I'm probably the last person who should ever be allowed to comment on this, and yet it would be intellectually dishonest not to confront it on some level. I spend my time exhorting people to prepare, to consume less, to need less, and yet I keep having children. That not all of them were exactly planned is not really an excuse - I certainly was not displeased by the situation. And I do think we have to talk about this, and think about this, and maybe consider some public solutions - I simply hope they will not be the repressive ones that I fear over the longer term.
The world sustainable carrying capacity is probably somewhere between 1 and 2 billion people. we've got about 6.5 billion at the moment, and we're going to make 7. I still remember when we achieved six, just five years ago. I was pregnant with Eli, an irony I did not miss. The official six billionth was identified as a little girl, born in rural India, and this seemed grotesque to me - my little boy, born a few months later here, will consume five times the resources of that girl. To use the western world's vision of the "culprits" of overpopulation is unjust - because my children are the culprits. For all that I try to reduce my consumption and my children's consumption, there is no doubt whose children are the problem. Which is why I would argue that the best and only serious way to address this is to focus on the consumption issues, and the positive things that make men and women want to have fewer children.
I'm not sure there's much we can do about the overpopulation problem without becoming essentially a fascist society. Beyond simply keeping women's lives as healthy and secure and free as possible - what solution could possibly exist that would allow us to remain ethical and human? China solves its problems by draconian restrictions upon private people, ones I do not want to see enacted on myself or my daughters in law. And in addition to those restrictions, it (and other poor nations) resolves its problems by having an available outlet among rich nations for its unwanted children. What happens when that outlet dries up, because of political controversy and the sheer cost of moving prohibited children around the globe? What happens to those children in orphanages afterwards? Who would take our "extra" babies?
These questions are not as arcane as they sound - while in the short term the primacy of the religious right is unlikely to make this an immediate crisis, in the long term when population pressures grow, demographic anxiety and violence towards those perceived as "in excess" grows too.
I'm not sure I'm the right person to address the biology of having children - not because I don't have a strong desire to have children, but because I couldn't care less if they were born of my flesh - in many ways, my husband and I would actually have preferred to adopt, except that doing so meant allowing the government to regulate our lives and limit our activities to a significant degree, or, had we chosen private or international adoption, it would have cost us thousands and thousands of dollars we did not have. Don't get me wrong - I wouldn't trade my children now for anything, and I take some pleasure in figuring out who they look most like, but I don't identify in the slightest with the "must have a perfect,white baby that looks just like hubby and me." Frankly, if one looked carefully at those related to either one of us, you'd note that the odds are better that I will be able to stand you if you *aren't* biologically related to either one of us.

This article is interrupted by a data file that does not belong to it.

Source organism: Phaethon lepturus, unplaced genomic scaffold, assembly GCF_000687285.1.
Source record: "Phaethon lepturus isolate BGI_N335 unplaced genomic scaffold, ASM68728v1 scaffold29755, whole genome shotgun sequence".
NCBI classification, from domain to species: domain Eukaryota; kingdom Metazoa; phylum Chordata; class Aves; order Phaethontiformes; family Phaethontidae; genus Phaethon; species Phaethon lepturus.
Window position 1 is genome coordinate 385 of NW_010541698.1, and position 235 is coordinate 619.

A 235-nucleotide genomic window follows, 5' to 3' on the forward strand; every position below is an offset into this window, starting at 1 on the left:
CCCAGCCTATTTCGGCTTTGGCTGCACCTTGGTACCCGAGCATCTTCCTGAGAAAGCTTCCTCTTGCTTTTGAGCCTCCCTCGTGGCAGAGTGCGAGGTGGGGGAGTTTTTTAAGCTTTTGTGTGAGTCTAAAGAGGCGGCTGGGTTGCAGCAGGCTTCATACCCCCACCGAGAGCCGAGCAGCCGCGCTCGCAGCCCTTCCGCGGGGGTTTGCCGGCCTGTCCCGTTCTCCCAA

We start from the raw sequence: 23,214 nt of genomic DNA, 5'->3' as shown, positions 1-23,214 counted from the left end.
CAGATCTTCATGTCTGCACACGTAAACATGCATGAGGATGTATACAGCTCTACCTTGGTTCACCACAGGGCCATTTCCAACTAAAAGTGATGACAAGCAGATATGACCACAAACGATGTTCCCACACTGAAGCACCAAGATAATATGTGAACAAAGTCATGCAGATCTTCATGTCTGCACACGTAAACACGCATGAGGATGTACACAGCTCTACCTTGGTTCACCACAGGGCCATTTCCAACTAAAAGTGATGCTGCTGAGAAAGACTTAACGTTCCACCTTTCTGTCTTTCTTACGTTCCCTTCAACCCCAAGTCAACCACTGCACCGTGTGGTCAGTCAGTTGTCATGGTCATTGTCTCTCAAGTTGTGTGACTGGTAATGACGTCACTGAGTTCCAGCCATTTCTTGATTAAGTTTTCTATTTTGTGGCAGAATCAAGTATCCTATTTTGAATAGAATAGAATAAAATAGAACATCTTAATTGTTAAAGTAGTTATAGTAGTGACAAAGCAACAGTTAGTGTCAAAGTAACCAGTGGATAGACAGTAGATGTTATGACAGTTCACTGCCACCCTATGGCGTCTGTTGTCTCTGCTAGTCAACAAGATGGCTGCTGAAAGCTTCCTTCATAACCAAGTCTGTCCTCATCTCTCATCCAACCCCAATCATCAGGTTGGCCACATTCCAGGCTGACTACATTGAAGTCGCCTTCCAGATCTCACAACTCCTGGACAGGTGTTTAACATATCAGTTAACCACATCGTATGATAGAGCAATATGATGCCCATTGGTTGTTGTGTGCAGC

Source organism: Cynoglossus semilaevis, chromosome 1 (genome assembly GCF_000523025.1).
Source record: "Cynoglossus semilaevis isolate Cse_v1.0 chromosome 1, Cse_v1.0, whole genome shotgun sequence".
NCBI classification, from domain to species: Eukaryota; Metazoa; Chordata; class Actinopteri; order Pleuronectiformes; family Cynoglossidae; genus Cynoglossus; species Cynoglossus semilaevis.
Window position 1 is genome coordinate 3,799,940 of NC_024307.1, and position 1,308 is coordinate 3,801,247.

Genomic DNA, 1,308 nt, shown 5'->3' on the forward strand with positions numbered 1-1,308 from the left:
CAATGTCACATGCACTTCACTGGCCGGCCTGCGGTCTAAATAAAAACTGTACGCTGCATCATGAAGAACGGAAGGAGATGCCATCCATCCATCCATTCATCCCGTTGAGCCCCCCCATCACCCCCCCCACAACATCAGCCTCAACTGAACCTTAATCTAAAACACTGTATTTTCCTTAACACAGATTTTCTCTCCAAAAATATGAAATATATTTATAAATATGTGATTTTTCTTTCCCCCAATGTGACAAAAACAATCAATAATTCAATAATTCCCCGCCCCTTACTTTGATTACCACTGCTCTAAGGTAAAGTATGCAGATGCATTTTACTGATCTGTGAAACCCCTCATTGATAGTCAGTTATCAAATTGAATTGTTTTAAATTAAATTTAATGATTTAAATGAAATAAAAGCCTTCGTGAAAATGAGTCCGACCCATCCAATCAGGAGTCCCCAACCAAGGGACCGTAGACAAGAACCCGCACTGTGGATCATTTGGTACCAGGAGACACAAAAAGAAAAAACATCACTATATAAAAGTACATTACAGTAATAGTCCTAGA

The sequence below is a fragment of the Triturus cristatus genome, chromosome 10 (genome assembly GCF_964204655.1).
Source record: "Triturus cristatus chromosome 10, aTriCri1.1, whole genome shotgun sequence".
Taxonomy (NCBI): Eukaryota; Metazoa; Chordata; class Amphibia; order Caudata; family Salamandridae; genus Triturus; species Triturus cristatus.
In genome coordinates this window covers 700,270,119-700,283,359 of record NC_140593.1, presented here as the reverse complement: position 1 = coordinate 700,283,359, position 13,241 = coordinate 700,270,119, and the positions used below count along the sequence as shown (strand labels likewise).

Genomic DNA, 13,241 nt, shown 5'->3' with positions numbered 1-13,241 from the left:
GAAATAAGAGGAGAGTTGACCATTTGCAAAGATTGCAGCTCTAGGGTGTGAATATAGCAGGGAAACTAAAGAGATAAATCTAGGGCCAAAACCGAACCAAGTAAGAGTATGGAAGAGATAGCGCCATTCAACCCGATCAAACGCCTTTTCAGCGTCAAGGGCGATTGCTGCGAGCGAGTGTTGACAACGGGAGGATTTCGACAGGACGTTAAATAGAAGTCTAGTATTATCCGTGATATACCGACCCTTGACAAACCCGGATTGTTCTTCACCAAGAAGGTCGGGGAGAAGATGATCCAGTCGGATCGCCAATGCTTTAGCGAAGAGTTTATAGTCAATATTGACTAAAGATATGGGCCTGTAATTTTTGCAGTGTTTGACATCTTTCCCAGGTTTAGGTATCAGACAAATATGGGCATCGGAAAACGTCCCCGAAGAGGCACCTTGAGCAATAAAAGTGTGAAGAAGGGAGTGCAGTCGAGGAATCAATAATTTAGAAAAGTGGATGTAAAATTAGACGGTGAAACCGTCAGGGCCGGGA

Restricting the right of people to procreate generally comes with some disturbing trends. First of all, as our culture becomes poorer and probably more traditional,we're going to start valuing some children over others (ok, we already do - let's think about how much outrage there would have been if a lot of white children were dying of dehydration in New Orleans) - in many nations, for example, the trend is to valuing boys over girls, in addition to the obvious preference for white and non-disabled children. In the US, the trend actually runs quite strongly in the opposite direction - girls are perceived as easier, healthier, preferrable. My mother was an adoptive placement social worker for the state of MA for many years, and at least in that state, all boys are harder to place than all girls, and boys qualified as "unadoptable" or "special needs" (the latter of which doesn't necessarily mean any disability -just hard to place) on average 2 years before a girl (for example, whiteness being valued, a white boy was defined as special needs at 5, where as a white girl up to 7 was cosidered potentially adoptable. When you get into non-white children, an african-american male child was considered unadoptable as soon as he left babyhood, more or less.) Sex selection technology is also used overwhelmingly to get girls in the US - both to select out disabilities, but also just for female preference - more than 85% of the requests at most facilities are for daughters, overwhelmingly driven by mothers who prefer female children. If this continues, I wouldn't be surprised to see that in a one-child society, we have as huge an "extra boy" syndrome as China has an "extra girl" one. And, as the mother of a child with a disability who costs his community and school system an awful lot, I suspect that disabled children, already less valued in the commodity market of child adoption, will be subject to measures that are pretty horrible. When middle class women stop being able to afford amniocentesis to abort babies that would be "too much to handle," what will become of those babies?